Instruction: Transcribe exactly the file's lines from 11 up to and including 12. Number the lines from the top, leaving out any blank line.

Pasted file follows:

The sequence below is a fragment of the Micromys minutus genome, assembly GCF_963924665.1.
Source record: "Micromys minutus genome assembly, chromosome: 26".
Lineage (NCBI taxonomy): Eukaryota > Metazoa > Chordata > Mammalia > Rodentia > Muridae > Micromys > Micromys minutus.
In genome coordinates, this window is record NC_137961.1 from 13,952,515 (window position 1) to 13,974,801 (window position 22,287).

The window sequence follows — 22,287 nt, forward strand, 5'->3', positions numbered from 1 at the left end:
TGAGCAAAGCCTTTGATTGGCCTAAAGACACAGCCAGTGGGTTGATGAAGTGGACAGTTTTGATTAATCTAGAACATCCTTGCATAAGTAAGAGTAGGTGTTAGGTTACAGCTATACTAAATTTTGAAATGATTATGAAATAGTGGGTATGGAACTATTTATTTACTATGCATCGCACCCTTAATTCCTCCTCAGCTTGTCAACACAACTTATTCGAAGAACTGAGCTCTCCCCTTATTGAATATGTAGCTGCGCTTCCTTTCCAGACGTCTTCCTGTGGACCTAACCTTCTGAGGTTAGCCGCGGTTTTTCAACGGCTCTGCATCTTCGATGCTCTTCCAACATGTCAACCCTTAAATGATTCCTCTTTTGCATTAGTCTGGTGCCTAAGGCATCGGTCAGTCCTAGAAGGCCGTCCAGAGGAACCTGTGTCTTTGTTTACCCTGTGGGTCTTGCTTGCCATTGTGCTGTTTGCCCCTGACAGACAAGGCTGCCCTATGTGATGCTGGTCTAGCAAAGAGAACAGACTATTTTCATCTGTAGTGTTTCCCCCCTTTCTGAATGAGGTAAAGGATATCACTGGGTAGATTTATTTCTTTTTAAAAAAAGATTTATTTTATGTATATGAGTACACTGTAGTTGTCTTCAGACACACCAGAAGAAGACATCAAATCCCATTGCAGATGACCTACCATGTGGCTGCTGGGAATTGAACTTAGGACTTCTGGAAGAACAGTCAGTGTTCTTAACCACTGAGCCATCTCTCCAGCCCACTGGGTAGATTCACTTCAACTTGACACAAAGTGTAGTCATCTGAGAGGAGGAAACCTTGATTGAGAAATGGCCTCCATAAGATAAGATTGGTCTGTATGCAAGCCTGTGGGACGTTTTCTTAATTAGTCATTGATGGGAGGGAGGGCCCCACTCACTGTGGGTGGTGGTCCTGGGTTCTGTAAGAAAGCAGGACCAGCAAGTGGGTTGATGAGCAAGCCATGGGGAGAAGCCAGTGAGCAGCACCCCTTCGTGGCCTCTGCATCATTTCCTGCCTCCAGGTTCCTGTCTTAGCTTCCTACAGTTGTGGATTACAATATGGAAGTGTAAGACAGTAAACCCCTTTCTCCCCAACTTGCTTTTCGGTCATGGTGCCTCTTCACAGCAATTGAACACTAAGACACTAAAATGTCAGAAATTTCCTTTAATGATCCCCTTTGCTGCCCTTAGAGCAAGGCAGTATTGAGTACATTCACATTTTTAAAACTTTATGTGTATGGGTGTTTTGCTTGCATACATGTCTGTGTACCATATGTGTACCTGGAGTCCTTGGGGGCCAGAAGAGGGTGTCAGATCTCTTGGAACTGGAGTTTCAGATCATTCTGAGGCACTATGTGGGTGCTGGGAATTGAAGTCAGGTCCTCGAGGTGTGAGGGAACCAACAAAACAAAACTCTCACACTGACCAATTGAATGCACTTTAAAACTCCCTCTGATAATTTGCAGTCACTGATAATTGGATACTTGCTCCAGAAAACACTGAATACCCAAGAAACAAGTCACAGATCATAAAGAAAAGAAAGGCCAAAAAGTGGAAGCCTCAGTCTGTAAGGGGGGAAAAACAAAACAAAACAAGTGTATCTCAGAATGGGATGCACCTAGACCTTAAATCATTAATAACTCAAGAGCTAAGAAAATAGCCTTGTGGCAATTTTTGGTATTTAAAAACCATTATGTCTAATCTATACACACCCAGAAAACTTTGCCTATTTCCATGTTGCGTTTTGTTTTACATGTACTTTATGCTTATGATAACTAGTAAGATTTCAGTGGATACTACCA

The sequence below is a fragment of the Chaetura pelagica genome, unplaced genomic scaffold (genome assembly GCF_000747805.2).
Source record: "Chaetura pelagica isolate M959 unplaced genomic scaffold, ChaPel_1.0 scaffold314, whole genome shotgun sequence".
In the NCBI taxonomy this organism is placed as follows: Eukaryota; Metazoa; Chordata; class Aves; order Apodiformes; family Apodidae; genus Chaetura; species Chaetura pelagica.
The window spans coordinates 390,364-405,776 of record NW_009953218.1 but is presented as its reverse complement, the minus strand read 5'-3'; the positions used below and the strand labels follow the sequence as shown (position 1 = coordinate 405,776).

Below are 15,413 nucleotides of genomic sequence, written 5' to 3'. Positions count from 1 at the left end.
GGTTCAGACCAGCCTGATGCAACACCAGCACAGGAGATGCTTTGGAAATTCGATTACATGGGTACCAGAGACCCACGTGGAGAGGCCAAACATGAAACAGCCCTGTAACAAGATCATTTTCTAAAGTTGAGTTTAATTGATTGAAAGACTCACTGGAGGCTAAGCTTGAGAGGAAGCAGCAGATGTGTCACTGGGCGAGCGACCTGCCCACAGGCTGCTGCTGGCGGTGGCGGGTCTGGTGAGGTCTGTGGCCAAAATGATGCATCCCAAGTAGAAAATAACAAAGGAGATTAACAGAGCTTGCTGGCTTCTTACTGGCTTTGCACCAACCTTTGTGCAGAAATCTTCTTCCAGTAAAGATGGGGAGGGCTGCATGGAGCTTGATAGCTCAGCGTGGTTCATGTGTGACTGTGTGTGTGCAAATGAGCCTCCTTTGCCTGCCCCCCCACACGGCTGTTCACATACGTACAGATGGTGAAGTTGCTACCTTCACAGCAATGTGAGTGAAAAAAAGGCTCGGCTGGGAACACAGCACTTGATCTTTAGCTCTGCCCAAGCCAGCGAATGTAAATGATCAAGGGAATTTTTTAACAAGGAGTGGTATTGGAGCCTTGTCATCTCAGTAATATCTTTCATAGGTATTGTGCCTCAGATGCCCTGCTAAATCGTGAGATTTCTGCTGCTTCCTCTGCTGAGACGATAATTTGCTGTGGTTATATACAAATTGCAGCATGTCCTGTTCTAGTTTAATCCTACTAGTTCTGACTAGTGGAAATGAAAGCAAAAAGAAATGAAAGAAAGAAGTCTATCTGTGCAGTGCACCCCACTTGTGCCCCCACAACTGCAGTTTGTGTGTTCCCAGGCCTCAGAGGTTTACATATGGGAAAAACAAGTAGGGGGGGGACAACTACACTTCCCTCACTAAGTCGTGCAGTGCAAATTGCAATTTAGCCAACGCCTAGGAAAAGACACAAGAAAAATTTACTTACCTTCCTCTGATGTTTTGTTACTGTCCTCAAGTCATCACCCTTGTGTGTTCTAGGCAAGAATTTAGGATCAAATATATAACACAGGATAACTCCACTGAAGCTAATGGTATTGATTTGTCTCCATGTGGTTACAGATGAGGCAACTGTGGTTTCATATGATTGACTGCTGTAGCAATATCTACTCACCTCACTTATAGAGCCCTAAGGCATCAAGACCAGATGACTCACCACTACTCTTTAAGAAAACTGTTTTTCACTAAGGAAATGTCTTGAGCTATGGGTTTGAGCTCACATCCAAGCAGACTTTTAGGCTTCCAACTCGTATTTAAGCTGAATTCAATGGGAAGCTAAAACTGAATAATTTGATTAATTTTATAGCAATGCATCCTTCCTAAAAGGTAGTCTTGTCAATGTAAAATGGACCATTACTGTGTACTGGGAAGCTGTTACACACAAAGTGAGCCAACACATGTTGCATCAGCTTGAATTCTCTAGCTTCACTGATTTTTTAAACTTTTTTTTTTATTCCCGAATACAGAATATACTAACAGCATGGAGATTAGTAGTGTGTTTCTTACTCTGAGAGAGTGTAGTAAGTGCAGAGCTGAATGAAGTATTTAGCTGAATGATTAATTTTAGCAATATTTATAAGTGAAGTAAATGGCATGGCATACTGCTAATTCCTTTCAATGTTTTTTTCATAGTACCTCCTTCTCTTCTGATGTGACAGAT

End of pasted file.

Below are 15,413 nucleotides of genomic sequence, written 5' to 3'. Positions count from 1 at the left end.
GGTTCAGACCAGCCTGATGCAACACCAGCACAGGAGATGCTTTGGAAATTCGATTACATGGGTACCAGAGACCCACGTGGAGAGGCCAAACATGAAACAGCCCTGTAACAAGATCATTTTCTAAAGTTGAGTTTAATTGATTGAAAGACTCACTGGAGGCTAAGCTTGAGAGGAAGCAGCAGATGTGTCACTGGGCGAGCGACCTGCCCACAGGCTGCTGCTGGCGGTGGCGGGTCTGGTGAGGTCTGTGGCCAAAATGATGCATCCCAAGTAGAAAATAACAAAGGAGATTAACAGAGCTTGCTGGCTTCTTACTGGCTTTGCACCAACCTTTGTGCAGAAATCTTCTTCCAGTAAAGATGGGGAGGGCTGCATGGAGCTTGATAGCTCAGCGTGGTTCATGTGTGACTGTGTGTGTGCAAATGAGCCTCCTTTGCCTGCCCCCCCACACGGCTGTTCACATACGTACAGATGGTGAAGTTGCTACCTTCACAGCAATGTGAGTGAAAAAAAGGCTCGGCTGGGAACACAGCACTTGATCTTTAGCTCTGCCCAAGCCAGCGAATGTAAATGATCAAGGGAATTTTTTAACAAGGAGTGGTATTGGAGCCTTGTCATCTCAGTAATATCTTTCATAGGTATTGTGCCTCAGATGCCCTGCTAAATCGTGAGATTTCTGCTGCTTCCTCTGCTGAGACGATAATTTGCTGTGGTTATATACAAATTGCAGCATGTCCTGTTCTAGTTTAATCCTACTAGTTCTGACTAGTGGAAATGAAAGCAAAAAGAAATGAAAGAAAGAAGTCTATCTGTGCAGTGCACCCCACTTGTGCCCCCACAACTGCAGTTTGTGTGTTCCCAGGCCTCAGAGGTTTACATATGGGAAAAACAAGTAGGGGGGGGACAACTACACTTCCCTCACTAAGTCGTGCAGTGCAAATTGCAATTTAGCCAACGCCTAGGAAAAGACACAAGAAAAATTTACTTACCTTCCTCTGATGTTTTGTTACTGTCCTCAAGTCATCACCCTTGTGTGTTCTAGGCAAGAATTTAGGATCAAATATATAACACAGGATAACTCCACTGAAGCTAATGGTATTGATTTGTCTCCATGTGGTTACAGATGAGGCAACTGTGGTTTCATATGATTGACTGCTGTAGCAATATCTACTCACCTCACTTATAGAGCCCTAAGGCATCAAGACCAGATGACTCACCACTACTCTTTAAGAAAACTGTTTTTCACTAAGGAAATGTCTTGAGCTATGGGTTTGAGCTCACATCCAAGCAGACTTTTAGGCTTCCAACTCGTATTTAAGCTGAATTCAATGGGAAGCTAAAACTGAATAATTTGATTAATTTTATAGCAATGCATCCTTCCTAAAAGGTAGTCTTGTCAATGTAAAATGGACCATTACTGTGTACTGGGAAGCTGTTACACACAAAGTGAGCCAACACATGTTGCATCAGCTTGAATTCTCTAGCTTCACTGATTTTTTAAACTTTTTTTTTTATTCCCGAATACAGAATATACTAACAGCATGGAGATTAGTAGTGTGTTTCTTACTCTGAGAGAGTGTAGTAAGTGCAGAGCTGAATGAAGTATTTAGCTGAATGATTAATTTTAGCAATATTTATAAGTGAAGTAAATGGCATGGCATACTGCTAATTCCTTTCAATGTTTTTTTCATAGTACCTCCTTCTCTTCTGATGTGACAGAT